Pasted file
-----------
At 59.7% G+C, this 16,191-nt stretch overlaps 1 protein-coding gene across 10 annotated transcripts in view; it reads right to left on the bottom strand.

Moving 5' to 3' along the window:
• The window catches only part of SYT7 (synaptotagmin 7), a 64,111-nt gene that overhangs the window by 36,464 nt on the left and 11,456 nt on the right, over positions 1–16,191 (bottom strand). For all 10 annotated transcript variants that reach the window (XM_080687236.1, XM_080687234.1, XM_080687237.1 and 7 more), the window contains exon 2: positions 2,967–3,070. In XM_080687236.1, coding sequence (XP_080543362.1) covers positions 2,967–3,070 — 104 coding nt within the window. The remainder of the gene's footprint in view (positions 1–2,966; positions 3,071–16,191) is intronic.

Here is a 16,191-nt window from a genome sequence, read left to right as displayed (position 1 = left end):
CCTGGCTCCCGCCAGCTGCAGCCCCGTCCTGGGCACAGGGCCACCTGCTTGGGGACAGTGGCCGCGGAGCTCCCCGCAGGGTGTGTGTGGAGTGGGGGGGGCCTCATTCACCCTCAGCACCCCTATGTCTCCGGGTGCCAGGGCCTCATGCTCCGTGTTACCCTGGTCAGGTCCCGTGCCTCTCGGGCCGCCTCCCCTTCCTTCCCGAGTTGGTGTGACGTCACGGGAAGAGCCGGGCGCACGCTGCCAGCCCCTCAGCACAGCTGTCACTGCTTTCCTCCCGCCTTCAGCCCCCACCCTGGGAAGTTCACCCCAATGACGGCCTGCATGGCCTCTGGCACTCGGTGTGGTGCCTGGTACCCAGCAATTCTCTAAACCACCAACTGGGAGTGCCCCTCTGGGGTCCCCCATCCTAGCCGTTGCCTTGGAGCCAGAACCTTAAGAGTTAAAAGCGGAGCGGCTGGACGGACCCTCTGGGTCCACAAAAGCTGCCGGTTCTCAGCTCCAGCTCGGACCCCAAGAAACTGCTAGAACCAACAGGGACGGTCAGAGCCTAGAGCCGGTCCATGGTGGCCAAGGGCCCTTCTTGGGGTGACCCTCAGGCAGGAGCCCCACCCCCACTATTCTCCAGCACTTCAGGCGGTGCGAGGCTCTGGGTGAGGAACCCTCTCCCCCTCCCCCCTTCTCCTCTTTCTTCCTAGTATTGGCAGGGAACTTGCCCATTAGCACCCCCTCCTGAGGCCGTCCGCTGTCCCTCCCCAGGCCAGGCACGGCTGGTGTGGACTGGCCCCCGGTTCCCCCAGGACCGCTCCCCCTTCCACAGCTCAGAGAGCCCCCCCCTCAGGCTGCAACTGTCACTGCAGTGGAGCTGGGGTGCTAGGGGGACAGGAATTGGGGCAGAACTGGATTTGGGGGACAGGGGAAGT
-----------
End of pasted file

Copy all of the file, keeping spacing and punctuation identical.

At 59.7% G+C, this 16,191-nt stretch overlaps 1 protein-coding gene across 10 annotated transcripts in view; it reads right to left on the bottom strand.

Moving 5' to 3' along the window:
• The window catches only part of SYT7 (synaptotagmin 7), a 64,111-nt gene that overhangs the window by 36,464 nt on the left and 11,456 nt on the right, over positions 1–16,191 (bottom strand). For all 10 annotated transcript variants that reach the window (XM_080687236.1, XM_080687234.1, XM_080687237.1 and 7 more), the window contains exon 2: positions 2,967–3,070. In XM_080687236.1, coding sequence (XP_080543362.1) covers positions 2,967–3,070 — 104 coding nt within the window. The remainder of the gene's footprint in view (positions 1–2,966; positions 3,071–16,191) is intronic.

Here is a 16,191-nt window from a genome sequence, read left to right as displayed (position 1 = left end):
CCTGGCTCCCGCCAGCTGCAGCCCCGTCCTGGGCACAGGGCCACCTGCTTGGGGACAGTGGCCGCGGAGCTCCCCGCAGGGTGTGTGTGGAGTGGGGGGGGCCTCATTCACCCTCAGCACCCCTATGTCTCCGGGTGCCAGGGCCTCATGCTCCGTGTTACCCTGGTCAGGTCCCGTGCCTCTCGGGCCGCCTCCCCTTCCTTCCCGAGTTGGTGTGACGTCACGGGAAGAGCCGGGCGCACGCTGCCAGCCCCTCAGCACAGCTGTCACTGCTTTCCTCCCGCCTTCAGCCCCCACCCTGGGAAGTTCACCCCAATGACGGCCTGCATGGCCTCTGGCACTCGGTGTGGTGCCTGGTACCCAGCAATTCTCTAAACCACCAACTGGGAGTGCCCCTCTGGGGTCCCCCATCCTAGCCGTTGCCTTGGAGCCAGAACCTTAAGAGTTAAAAGCGGAGCGGCTGGACGGACCCTCTGGGTCCACAAAAGCTGCCGGTTCTCAGCTCCAGCTCGGACCCCAAGAAACTGCTAGAACCAACAGGGACGGTCAGAGCCTAGAGCCGGTCCATGGTGGCCAAGGGCCCTTCTTGGGGTGACCCTCAGGCAGGAGCCCCACCCCCACTATTCTCCAGCACTTCAGGCGGTGCGAGGCTCTGGGTGAGGAACCCTCTCCCCCTCCCCCCTTCTCCTCTTTCTTCCTAGTATTGGCAGGGAACTTGCCCATTAGCACCCCCTCCTGAGGCCGTCCGCTGTCCCTCCCCAGGCCAGGCACGGCTGGTGTGGACTGGCCCCCGGTTCCCCCAGGACCGCTCCCCCTTCCACAGCTCAGAGAGCCCCCCCCTCAGGCTGCAACTGTCACTGCAGTGGAGCTGGGGTGCTAGGGGGACAGGAATTGGGGCAGAACTGGATTTGGGGGACAGGGGAAGT